period (".") may also appear, but may not be used to start or end the local part, nor may two or more consecutive periods appear. Stated differently, any ASCII graphic (printing) character other than the at-sign ("@"), backslash, double quote, comma, or square brackets may appear without quoting. If any of that list of excluded characters are to appear, they must be quoted.

So the rule is more or less: most characters can be part of the local part, except for @\",[], those must be in-between " (except of course " itself, which has to be escaped when in a quoted string).

There are also rules on where and when to quote and how to handle comments, but that's less relevant to your question.

The point here is that many attacks can be part of the local part of an email address, for example:

  • '/**/OR/**/1=1/**/--/**/@a.a
  • "<script>alert(1)</script>"
  • " onmouseover=alert(1) foo="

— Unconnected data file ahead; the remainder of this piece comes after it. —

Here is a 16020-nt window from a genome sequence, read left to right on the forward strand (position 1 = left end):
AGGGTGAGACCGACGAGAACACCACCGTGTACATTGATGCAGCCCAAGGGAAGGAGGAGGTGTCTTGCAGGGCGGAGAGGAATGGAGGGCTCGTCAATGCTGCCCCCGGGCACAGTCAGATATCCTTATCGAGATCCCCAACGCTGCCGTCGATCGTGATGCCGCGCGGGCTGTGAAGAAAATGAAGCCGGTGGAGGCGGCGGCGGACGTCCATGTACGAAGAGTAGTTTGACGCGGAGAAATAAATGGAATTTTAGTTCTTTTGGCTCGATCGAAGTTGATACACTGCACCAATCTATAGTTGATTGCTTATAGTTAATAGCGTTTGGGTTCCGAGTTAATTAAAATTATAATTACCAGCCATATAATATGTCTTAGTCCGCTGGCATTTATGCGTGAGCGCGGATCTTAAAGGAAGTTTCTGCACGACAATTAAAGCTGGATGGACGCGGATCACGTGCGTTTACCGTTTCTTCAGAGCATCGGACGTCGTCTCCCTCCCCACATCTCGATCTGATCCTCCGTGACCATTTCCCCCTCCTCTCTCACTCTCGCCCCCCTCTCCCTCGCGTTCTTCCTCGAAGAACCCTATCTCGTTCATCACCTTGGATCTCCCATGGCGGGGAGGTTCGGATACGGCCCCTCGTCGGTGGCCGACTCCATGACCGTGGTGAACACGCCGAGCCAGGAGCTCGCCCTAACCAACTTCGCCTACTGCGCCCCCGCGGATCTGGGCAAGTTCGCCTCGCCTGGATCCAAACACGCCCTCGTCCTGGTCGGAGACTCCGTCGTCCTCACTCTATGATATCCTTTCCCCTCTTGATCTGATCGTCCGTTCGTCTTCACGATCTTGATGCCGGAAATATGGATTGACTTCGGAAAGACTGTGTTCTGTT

• "../../../../../test%00"
  • ...

Attacks possible in the domain part of an Email Address

The exact structure of the domain part can be seen in RFC2822 or RFC5322:

addr-spec       =       local-part "@" domain

local-part      =       dot-atom / quoted-string / obs-local-part

domain          =       dot-atom / domain-literal / obs-domain

domain-literal  =       [CFWS] "[" *([FWS] dcontent) [FWS] "]" [CFWS]

dcontent        =       dtext / quoted-pair

dtext           =       NO-WS-CTL /     ; Non white space controls

                        %d33-90 /       ; The rest of the US-ASCII
                        %d94-126        ;  characters not including "[",
                                        ;  "]", or "\"


   dtext           =   %d33-90 /          ; Printable US-ASCII
                       %d94-126 /         ;  characters not including
                       obs-dtext          ;  "[", "]", or "\"

You can see that again, most characters are allowed (even non-ascii characters). Possible attacks would be:

  • a@a.a&a=////etc/passwd
  • foo@bar(<script>alert(1)</script>).com
  • foo@'/**/OR/**/1=1/**/--/**/


You can't validate email addresses safely.

Instead, you need to make sure to have proper defenses in place (HTML encoding for XSS, prepared statements for SQL injection, etc).